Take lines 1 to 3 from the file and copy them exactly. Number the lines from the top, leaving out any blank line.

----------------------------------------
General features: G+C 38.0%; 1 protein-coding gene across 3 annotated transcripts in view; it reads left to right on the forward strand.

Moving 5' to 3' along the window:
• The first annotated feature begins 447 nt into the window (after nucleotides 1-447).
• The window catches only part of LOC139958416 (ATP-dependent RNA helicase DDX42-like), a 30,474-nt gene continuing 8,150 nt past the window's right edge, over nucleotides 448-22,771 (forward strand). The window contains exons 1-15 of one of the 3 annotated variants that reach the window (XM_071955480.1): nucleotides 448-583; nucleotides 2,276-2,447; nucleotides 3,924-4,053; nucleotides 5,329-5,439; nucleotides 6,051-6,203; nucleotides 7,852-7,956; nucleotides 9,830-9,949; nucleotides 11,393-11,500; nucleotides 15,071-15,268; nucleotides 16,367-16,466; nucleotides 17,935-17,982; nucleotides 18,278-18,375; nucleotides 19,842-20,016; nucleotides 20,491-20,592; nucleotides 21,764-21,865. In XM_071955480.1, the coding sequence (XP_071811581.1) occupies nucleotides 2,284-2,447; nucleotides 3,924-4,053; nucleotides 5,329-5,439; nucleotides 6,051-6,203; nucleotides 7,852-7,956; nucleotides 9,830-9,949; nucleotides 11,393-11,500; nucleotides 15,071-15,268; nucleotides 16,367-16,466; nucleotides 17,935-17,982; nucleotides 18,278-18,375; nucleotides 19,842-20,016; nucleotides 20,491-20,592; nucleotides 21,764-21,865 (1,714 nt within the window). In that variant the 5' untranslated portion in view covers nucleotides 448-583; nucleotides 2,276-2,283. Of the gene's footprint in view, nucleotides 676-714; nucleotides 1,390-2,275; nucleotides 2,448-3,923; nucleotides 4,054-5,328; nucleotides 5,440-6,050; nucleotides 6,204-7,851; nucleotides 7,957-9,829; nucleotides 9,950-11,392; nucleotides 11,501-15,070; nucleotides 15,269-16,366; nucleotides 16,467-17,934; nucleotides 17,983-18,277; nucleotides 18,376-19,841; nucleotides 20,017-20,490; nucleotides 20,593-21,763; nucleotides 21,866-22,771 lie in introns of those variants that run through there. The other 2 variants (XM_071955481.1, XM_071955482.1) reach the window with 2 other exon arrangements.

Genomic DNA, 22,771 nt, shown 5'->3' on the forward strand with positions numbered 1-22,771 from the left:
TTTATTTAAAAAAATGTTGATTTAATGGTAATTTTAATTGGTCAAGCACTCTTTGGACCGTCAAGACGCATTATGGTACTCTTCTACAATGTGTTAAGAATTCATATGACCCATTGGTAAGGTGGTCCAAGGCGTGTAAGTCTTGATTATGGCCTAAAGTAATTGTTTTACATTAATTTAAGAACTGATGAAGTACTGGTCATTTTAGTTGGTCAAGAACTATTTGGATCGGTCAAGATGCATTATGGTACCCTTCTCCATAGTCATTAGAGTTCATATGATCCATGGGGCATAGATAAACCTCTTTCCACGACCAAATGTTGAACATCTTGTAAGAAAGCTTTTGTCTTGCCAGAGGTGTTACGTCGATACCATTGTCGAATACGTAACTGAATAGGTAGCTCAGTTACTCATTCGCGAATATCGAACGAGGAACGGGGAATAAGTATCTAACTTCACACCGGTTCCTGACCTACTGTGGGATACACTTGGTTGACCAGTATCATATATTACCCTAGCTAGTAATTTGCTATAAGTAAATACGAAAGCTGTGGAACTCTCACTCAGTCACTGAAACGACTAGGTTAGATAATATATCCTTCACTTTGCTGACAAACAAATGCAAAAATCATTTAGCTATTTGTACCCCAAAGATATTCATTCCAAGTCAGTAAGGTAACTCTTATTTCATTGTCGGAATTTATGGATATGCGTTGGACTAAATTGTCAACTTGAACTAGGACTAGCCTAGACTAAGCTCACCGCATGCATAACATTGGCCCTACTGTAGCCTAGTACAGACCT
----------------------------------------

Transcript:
General features: G+C 38.0%; 1 protein-coding gene across 3 annotated transcripts in view; it reads left to right on the forward strand.

Moving 5' to 3' along the window:
• The first annotated feature begins 447 nt into the window (after nucleotides 1-447).